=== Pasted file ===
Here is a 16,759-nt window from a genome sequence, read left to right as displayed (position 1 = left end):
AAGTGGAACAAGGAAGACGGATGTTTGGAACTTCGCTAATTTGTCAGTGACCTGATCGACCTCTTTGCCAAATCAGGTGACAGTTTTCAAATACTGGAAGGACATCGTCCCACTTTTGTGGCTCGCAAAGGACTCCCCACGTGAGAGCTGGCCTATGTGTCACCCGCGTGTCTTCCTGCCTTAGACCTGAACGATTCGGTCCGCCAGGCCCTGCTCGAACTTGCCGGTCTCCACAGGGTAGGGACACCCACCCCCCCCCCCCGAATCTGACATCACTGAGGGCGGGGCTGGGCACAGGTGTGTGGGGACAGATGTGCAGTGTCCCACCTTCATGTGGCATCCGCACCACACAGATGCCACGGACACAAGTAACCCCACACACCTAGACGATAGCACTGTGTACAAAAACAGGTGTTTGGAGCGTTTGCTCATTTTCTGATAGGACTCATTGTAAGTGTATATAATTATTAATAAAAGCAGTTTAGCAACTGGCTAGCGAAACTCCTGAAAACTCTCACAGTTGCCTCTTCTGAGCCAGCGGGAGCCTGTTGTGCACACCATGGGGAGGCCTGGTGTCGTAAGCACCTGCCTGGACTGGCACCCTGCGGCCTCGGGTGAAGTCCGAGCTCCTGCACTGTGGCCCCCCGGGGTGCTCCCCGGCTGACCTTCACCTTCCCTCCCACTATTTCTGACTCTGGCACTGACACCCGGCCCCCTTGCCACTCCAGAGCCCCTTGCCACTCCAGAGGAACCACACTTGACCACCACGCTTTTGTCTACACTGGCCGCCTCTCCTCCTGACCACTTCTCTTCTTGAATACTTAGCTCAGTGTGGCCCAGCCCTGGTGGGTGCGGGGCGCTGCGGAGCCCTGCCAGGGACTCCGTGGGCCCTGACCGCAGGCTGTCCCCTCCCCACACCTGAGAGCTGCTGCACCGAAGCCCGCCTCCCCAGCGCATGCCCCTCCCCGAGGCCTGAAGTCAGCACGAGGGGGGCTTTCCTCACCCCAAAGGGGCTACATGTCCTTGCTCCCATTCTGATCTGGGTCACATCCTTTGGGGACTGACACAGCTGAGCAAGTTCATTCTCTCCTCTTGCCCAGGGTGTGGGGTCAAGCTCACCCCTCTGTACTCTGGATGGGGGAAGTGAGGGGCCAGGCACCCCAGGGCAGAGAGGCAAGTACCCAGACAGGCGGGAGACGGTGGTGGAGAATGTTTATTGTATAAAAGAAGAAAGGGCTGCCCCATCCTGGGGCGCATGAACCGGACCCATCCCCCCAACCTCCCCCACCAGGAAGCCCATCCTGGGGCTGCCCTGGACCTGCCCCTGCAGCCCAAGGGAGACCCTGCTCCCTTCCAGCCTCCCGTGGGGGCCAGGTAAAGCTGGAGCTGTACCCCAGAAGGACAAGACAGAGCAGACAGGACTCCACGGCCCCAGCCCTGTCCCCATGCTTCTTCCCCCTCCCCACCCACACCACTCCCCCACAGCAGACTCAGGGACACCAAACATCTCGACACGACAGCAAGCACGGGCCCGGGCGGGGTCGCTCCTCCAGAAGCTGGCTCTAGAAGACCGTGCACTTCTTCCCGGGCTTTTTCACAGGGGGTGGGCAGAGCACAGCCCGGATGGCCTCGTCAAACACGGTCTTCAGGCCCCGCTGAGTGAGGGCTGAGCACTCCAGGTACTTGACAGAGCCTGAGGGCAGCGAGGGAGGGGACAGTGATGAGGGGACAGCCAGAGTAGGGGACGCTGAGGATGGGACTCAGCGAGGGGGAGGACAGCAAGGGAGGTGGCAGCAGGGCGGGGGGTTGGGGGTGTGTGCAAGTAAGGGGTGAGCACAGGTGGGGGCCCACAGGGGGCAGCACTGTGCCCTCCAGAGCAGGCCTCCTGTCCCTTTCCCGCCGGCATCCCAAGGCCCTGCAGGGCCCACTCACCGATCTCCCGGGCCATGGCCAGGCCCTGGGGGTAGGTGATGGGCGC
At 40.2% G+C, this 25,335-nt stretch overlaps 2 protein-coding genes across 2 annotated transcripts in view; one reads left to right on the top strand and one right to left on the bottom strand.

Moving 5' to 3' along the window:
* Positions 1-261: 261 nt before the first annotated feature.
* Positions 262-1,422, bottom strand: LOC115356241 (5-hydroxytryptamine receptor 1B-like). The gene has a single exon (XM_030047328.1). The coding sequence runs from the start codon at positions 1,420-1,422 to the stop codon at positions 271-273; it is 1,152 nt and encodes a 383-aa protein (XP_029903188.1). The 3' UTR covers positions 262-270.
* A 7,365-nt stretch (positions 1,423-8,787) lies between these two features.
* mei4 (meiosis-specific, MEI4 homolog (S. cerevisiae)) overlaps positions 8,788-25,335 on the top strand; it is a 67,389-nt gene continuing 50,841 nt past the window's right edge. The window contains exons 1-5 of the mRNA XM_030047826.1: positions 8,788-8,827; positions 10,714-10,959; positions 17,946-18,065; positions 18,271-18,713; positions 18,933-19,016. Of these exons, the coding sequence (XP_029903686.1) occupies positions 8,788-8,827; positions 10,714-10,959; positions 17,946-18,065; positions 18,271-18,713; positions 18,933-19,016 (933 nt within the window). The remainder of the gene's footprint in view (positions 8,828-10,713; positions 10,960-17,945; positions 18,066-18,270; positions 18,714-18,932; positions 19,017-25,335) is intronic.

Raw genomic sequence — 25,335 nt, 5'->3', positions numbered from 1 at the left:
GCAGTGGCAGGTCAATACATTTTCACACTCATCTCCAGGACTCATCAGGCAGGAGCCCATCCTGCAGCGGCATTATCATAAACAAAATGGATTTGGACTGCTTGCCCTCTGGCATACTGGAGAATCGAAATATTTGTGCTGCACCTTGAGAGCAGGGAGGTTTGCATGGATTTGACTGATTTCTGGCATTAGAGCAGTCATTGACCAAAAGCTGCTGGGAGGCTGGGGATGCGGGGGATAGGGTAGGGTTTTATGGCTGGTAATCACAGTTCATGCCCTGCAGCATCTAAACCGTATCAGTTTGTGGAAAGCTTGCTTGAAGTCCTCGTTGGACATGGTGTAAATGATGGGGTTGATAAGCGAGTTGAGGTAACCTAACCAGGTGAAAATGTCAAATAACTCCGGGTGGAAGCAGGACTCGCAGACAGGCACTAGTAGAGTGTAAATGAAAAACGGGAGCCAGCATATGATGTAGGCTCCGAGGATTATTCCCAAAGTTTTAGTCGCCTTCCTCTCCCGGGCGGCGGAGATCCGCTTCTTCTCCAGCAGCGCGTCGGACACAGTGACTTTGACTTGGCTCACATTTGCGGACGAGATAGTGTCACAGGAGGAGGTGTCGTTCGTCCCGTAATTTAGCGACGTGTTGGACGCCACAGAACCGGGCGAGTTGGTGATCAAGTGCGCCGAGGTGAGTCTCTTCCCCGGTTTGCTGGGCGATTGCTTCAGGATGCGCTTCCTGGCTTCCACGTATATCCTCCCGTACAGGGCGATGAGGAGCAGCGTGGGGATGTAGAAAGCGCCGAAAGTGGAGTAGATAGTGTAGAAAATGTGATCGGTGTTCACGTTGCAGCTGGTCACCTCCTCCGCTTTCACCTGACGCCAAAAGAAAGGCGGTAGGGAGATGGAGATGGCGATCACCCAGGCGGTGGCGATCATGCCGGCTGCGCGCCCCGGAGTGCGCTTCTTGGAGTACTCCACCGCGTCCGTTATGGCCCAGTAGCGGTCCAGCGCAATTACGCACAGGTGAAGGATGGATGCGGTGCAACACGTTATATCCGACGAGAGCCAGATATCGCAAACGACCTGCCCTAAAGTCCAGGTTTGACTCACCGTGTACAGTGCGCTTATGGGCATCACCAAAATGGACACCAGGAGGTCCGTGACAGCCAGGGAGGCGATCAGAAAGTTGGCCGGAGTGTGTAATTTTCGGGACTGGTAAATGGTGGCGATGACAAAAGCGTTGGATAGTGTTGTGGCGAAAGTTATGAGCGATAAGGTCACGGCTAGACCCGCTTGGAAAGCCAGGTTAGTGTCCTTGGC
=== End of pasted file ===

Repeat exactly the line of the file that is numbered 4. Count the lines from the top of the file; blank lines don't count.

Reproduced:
Moving 5' to 3' along the window: